- Exclusive Features – This one could be interesting. I believe certain Bethesda games will have exclusive features or exclusive performance targets that aren’t available on PlayStation hardware. This could extend to something like, say, extra in-game armor, quests, or other content, or even major next-gen console innovations like ray-traced visuals, higher frame rates, etc. Remember that Bethesda will now have direct first-hand access to Microsoft’s internal DirectX 12 toolsets and infrastructures, which will allow them to iterate, build, and optimize their own internal engines specifically for Xbox hardware.
ZeniMax Media consists of 8 different studios, and all of them are pretty busy with a myriad of projects. Here’s what each of them are working on:
- Bethesda Game Studios – Starfield, The Elder Scrolls VI
- id Software – Doom Eternal DLC, next Doom sequel
- ZeniMax Online Studios – Elder Scrolls Online, multiple new unannounced live game IPs
- Arkane – Deathloop, possible Prey sequel
- MachineGames – New Indiana Jones game with all-original storyline as well as Wolfenstein 3
- Tango Gameworks – Ghostwire: Tokyo
- Alpha Dog – Mobile games (Elder Scrolls Blades, Fallout Shelter)
- Roundhouse Studios (formerly Human Head Studios) – New unannounced project, possibly sequel to 2017’s Prey with elements from cancelled Prey 2 sequel
This one is kind of shaky, but it could happen. Right now Bethesda Game Studios is pretty busy (the entirety of Bethesda/ZeniMax are busy, truth be told).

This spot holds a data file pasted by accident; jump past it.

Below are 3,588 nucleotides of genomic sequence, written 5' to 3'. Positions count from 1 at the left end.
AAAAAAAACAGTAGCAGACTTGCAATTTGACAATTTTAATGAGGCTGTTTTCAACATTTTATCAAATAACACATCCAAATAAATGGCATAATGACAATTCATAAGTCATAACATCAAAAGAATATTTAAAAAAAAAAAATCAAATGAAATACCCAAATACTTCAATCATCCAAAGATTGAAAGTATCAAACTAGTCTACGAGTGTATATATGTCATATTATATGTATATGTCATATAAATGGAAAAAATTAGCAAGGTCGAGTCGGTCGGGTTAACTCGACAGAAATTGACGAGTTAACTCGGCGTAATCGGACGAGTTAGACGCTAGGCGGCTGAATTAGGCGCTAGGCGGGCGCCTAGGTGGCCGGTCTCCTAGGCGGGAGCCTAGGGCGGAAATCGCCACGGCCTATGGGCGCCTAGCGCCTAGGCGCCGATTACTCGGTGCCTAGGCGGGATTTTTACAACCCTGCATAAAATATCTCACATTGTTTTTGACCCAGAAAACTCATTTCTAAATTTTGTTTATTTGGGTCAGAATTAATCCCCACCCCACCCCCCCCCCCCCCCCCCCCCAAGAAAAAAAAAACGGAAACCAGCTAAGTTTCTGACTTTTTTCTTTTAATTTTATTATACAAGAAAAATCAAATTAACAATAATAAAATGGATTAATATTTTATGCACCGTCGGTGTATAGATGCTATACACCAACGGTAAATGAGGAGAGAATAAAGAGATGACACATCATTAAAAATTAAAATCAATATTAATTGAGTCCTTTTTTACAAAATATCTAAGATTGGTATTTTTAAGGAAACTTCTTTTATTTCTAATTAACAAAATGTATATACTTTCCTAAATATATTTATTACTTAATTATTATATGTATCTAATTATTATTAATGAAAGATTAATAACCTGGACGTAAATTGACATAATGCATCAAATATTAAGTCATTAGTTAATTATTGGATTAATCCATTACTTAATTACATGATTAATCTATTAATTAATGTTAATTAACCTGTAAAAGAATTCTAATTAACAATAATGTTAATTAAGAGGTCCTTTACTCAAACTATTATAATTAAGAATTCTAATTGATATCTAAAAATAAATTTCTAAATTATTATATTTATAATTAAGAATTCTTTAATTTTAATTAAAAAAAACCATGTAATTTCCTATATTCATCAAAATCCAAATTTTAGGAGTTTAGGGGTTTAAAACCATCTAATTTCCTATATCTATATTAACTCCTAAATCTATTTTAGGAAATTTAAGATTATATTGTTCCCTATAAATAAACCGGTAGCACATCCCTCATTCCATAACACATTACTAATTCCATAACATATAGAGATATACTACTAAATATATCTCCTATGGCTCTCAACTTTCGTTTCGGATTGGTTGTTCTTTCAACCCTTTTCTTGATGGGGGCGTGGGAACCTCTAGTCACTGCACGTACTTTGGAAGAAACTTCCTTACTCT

Still, though, we could see remasters and re-releases of beloved BGS favorites like Fallout 3, Oblivion, and even a next-gen release of Skyrim with higher-end enhancements and optimizations for the Series S/X. Integrated mod support would tie everything together in a neat package…but this is an iffy proposition.
Singleplayer, Multiplayer, Multi-platform, and Xbox Game Pass
ZeniMax’s studios are working on a mix of singleplayer and multiplayer games that will cover the entire spectrum of gaming. We’ll see live games with microtransactions, singleplayer-driven experiences like The Elder Scrolls VI, and multi-platform games that release on Xbox, PC, PlayStation, and possibly even the Switch.
This one is harder to predict, but I would say Starfield and The Elder Scrolls VI will be primarily singleplayer games. There’s some possibility of co-op–back in 2016, Todd Howard said both TESVI and Starfield were “big and crazy projects,” and this could imply significant innovations and scope that go beyond singleplayer.
As for where these games will show up, whether or not singleplayer games will pop up on PlayStation, that’s also hard to predict. History tells us that bigger franchises like The Elder Scrolls and Doom would be multi-platform, whereas newer, more experimental IPs like Starfield could stick to home base.